Moreover, central banks need to be careful that their actions are not too disruptive to financial markets, so selling MBS and Treasuries is likely to be moderate and makeshift – tying rate hikes to asset sales in the manner that Fed governor Plosser recently suggested seems unnecessarily inflexible. This means that rates will be painfully low for a very extended period, as the financial repression of savers and holders of dollars continues, to the benefit of the same banks and overleveraged homeowners that caused the mess. Risk-averse investors should expect to be burned even by low inflation for the next several years. This is also priced into Treasury Inflation Protected Securities or TIPS, which have negative yields extending out many years.

$8 trillion cash hoard

Life is unfair, but complaining won’t change the Fed’s resolve. One of the strangest recent financial phenomena is the massive accumulation of cash by firms and households alike earning next to nothing, which accelerated during the crisis. This hoard now totals 8 trillion dollars’ worth (more if short-term assets besides savings deposits and moneymarket funds are included). Households have recently increased their holdings of US treasuries by some $800 billion, but historically their allocation to this asset class was double the current proportion of their total wealth.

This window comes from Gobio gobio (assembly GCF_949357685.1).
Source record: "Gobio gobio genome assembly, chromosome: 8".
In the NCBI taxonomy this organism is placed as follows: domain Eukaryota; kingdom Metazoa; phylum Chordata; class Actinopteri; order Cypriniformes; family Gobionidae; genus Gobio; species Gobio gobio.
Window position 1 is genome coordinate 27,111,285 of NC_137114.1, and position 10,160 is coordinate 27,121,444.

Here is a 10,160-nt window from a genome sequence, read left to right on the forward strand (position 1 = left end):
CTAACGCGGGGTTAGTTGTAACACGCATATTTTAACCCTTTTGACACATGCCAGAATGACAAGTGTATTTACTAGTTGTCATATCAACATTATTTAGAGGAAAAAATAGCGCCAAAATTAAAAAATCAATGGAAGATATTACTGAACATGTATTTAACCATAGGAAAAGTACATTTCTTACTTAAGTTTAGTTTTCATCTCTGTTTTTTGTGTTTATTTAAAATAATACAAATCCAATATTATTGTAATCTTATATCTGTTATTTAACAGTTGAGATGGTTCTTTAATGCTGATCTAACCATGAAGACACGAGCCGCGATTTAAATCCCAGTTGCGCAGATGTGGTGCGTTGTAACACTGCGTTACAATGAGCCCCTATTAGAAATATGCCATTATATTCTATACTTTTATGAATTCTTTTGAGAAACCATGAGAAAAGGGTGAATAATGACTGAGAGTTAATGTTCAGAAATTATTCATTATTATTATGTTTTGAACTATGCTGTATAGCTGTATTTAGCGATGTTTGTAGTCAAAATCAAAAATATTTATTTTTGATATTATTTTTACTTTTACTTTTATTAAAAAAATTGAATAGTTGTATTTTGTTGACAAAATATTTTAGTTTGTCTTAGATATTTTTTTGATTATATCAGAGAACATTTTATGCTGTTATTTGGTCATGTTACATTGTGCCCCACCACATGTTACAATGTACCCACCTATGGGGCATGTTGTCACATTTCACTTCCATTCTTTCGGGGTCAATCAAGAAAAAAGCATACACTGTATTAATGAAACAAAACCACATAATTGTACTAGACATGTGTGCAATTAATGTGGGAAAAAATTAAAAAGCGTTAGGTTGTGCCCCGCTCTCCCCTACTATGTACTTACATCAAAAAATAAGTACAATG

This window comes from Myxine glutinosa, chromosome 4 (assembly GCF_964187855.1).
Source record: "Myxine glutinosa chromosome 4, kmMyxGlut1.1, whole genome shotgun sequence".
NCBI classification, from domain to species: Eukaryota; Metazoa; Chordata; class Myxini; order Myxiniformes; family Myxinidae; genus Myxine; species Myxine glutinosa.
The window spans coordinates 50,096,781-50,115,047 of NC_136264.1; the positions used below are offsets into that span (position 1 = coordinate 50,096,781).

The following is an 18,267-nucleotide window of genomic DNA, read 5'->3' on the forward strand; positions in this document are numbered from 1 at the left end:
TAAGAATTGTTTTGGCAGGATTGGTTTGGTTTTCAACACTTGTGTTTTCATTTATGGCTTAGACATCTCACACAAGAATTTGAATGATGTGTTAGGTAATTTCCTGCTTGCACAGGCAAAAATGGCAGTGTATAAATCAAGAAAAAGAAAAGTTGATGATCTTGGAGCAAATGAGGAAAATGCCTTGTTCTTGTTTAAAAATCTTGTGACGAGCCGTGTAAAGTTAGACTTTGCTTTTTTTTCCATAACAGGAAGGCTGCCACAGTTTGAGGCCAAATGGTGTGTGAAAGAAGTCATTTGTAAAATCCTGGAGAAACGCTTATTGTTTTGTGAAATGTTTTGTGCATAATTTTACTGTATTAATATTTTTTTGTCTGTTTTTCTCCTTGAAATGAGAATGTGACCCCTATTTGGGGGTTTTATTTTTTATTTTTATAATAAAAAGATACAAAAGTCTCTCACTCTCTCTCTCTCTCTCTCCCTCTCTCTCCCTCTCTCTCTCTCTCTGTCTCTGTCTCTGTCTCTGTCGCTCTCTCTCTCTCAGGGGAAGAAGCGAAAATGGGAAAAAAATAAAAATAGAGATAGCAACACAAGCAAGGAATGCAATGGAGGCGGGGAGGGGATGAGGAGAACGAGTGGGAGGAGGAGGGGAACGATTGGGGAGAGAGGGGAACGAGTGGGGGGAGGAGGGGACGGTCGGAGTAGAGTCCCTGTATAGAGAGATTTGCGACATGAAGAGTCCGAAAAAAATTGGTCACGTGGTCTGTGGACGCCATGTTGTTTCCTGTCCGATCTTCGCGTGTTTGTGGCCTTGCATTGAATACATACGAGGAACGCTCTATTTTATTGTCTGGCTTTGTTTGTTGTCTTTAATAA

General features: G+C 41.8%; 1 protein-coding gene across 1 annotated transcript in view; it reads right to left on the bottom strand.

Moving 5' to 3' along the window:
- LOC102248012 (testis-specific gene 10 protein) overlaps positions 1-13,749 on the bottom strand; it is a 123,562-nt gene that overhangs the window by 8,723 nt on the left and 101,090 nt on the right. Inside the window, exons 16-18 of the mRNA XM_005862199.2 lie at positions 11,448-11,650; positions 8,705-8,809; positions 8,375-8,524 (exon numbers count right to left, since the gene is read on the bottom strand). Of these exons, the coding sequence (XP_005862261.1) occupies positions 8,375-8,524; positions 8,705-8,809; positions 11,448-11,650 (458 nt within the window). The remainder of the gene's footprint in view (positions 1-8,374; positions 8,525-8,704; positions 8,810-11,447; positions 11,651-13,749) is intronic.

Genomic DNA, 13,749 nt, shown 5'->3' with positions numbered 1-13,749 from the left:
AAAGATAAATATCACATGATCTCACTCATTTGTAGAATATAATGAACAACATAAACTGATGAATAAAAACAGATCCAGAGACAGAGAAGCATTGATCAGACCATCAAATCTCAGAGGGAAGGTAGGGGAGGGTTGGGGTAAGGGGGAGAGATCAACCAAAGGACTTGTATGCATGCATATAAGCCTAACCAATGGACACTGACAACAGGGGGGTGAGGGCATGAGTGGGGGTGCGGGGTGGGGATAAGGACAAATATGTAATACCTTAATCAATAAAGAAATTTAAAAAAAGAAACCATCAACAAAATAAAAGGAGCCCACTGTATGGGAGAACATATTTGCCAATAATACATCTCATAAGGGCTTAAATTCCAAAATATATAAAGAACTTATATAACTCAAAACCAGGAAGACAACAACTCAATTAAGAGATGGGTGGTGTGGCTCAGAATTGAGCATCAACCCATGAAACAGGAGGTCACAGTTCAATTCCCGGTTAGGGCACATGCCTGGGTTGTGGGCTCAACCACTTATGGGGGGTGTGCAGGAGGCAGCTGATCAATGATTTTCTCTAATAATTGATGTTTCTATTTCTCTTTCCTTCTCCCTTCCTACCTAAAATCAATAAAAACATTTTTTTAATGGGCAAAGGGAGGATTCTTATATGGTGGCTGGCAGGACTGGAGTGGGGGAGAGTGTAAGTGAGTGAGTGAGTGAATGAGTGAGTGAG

Pension funds and insurance companies are also important buyers, and have been soaking up massive corporate issuance, helping drive down spreads despite the supply.

The main alternative, of course, is to buy more risky, higher yielding assets – which is exactly QE’s aim. Even though foreigners now buy less than half of US issuance, there is no getting around dependence on their continued appetite (See Fig. 1).